8. And then, of course, there is the new edition of The Editors: This week, Charlie, Dan McLaughlin, and Theodore Kupfer discuss Donald Trump’s apparent newfound bipartisanship, Bernie Sanders’s single-payer “bill,” and Hillary Clinton’s new book.

9. Never forget: Every weekday, the Amazing Jim Geraghty and the Audacious Greg Corombos tickle your brain and liver with Three Martini Lunch.

Eight Worthwhile NRO Articles You Should Read and Share

1. Smokes of unholiness, Kyle Smith hates Mother, the new Jennifer Lawrence horror flick. From his review:

Deliberately grotesque and nauseating, and seemingly engineered to outrage Christians, especially Catholics, Mother represents a stain on the reputation of Paramount Pictures, which once produced Going My Way. It may be the most vile and contemptible motion picture ever released by one of the major Hollywood studios.

2. Their glory is in their shame: Planned Parenthood takes the “American Nobel.” Alexandra deSanctis reports.

3. The title of Rich Lowry’s column says it all: “The Schumer Option Is a Dead End.” Here is some of our Esteemed Editor’s wisdom:

A Schumer alliance is, nonetheless, a siren-song. The debt deal wasn’t really a deal. It was a case where Trump could see some advantages — securing Hurricane Harvey funding, gaining some breathing space for tax reform — by simply giving in to Schumer and Pelosi. How often is that going to happen?

Maybe there could be a deal over a codification of DACA, with Trump again largely deferring to Schumer and Pelosi, or some creative infrastructure package. But there are limits to what Paul Ryan and Mitch McConnell, who have considerable legislative power, would be willing to bring to the floor; they aren’t going to shift to the left just because President Trump does.

4. Editorial Wonder Boy (aka Phil DeVoe) went to the Hillary Clinton book signing for What Happened (not to be confused with Fred Willard’s Wha’ Happened?!). Phil waited nine hours. He has a tale to tell.

5. Julie Kelly says “Let’s Call It Climate McCarthyism.” Irma and Harvey have stoked Category 5 Leftism. Our intrepid expert on the Denier Deniers explains.

6. Read My Lips: No New Amnesty. Jim Geraghty has an excellent wrap-up of Trump’s DACA pivot, if by pivot we could also mean flip-flop.

7. Victor Davis Hanson poses a brilliant question: “What If South Korea Acted Like North Korea.” It is answered with equal brilliance.

8. Kevin Daley explains how a nasty left-wing group (Alliance for Justice) worked with Democrat senators to hijack Amy Barrett’s judicial-confirmation hearing.

BONUS: Tommy Schulz explains why millenials support school choice.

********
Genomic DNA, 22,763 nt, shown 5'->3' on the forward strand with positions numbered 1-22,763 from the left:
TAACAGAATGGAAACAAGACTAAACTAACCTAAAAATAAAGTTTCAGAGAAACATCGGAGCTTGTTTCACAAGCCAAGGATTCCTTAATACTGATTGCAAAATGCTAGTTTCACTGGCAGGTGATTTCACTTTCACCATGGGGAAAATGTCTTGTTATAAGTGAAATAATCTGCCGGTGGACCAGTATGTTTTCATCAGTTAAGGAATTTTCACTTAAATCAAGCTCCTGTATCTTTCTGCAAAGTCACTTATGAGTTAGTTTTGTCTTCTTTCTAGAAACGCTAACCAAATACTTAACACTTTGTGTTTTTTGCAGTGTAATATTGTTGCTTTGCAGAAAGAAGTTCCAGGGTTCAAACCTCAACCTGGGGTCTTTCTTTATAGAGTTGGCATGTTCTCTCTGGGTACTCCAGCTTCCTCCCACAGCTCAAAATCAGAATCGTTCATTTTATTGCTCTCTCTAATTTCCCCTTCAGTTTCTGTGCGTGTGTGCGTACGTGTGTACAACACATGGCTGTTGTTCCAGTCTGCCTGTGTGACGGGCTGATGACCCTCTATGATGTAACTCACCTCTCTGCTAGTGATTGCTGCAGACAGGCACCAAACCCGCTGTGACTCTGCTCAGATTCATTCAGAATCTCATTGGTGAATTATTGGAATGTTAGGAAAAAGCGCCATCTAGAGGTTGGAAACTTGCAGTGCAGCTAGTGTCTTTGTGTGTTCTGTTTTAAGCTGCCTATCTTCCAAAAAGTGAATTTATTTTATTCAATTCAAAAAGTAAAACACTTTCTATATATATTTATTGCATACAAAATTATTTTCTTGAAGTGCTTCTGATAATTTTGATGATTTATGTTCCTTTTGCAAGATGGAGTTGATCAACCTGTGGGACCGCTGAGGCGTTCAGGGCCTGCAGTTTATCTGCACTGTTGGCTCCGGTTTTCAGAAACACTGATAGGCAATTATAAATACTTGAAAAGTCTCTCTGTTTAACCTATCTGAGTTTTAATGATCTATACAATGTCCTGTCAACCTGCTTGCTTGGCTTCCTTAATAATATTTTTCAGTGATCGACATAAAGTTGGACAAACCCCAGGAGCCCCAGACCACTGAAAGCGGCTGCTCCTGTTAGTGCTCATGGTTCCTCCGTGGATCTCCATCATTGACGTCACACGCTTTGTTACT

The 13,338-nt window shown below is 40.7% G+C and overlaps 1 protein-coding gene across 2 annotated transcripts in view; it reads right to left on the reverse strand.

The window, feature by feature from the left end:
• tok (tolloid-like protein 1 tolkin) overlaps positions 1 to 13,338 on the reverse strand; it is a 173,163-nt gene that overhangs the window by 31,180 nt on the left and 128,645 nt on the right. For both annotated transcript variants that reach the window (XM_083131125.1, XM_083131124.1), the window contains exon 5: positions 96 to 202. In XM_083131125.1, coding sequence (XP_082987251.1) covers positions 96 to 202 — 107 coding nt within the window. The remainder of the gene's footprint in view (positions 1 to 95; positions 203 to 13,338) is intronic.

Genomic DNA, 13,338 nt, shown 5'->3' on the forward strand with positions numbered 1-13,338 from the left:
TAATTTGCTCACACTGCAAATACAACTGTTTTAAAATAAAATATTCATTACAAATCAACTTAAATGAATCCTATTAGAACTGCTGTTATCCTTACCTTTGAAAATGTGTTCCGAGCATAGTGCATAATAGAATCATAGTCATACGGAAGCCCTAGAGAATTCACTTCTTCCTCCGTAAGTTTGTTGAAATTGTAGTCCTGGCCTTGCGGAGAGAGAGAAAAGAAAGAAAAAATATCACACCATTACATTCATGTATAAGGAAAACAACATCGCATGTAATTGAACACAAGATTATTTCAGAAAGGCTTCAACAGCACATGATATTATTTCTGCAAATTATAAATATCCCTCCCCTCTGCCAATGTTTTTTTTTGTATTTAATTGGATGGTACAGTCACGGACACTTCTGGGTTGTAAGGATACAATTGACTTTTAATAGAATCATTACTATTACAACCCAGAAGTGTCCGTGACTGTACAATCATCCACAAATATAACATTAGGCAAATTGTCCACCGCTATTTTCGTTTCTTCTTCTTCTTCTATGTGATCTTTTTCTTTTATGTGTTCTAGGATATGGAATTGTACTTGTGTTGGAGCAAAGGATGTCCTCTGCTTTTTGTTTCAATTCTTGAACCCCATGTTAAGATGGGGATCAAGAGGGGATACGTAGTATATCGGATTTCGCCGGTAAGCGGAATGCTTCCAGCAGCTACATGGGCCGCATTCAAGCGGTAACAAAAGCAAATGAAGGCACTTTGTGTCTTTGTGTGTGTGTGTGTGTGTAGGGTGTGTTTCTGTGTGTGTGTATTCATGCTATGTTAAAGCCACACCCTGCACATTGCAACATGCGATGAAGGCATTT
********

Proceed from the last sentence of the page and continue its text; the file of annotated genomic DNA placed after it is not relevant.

Eight Worthwhile Articles from Other Places

1. Here’s a very interesting Hoover Institution piece by my pal Bing West: “Responding to Hurricanes while Assuming No More Wars” sees a disaster ahead. (Check out the Colonel’s NR article archive.)

2. Over at Reason, associate editor Elizabeth Nolan Brown has a terrific analysis of the injection of “neurobiology of science” into the Left’s Title IX campus-rape – can I call it a crusade? She compares the lobbying for this evidence-thin claim with the 80’s trauma myths. I’d read the entire shebang if I were you, but here’s the end:

We are constructing a new trauma myth.

To challenge it is to be accused of victim-blaming, of putting the onus “on women not to get raped instead of on men not to rape,” of being a “rape apologist.”

To not challenge it is to deprive a lot of young people of skills necessary to avoid being assaulted.

Freezing up should be understood as something that’s understandable in the face of an unwanted sexual advance. It should not be our presumed default. Yet we’re teaching a generation of people new to sex that if they feel any hesitation about someone’s advances, it’s perfectly natural to say nothing and, because it’s the other person’s job to ask for affirmative consent, later report them for rape. Who is this helping?

3. “Christianity Is for Cucks.” What a title. And a good bit of writing by Matthew Schmitz for First Things.

4. No reading here, just watching: John Yoo has a new book out, (coauthored with Jeremy Rabkin): Striking Power: How Cyber, Robots, and Space Weapons Change the Rules for War. This week he discussed the book and the unchartered waters of modern warfare at an American Enterprise Institute panel. Watch the panel video here.

5. I’ll give you a College Fix two-fer: The first story, reported by Nathan Rubbelke, fingers a Cleveland State University official, one Shehadeh Abdelkarim (who has been president of the Islamic Center of Cleveland) for ordering the eradication of a conservative group’s 9/11 chalk memorial on campus grounds (of course, there has been zero local MSM coverage).

The second story, reported by Andrew Johnson, looks at more college-administrative crackpottery on freedom of speech. Here is a slice of Johnson’s story: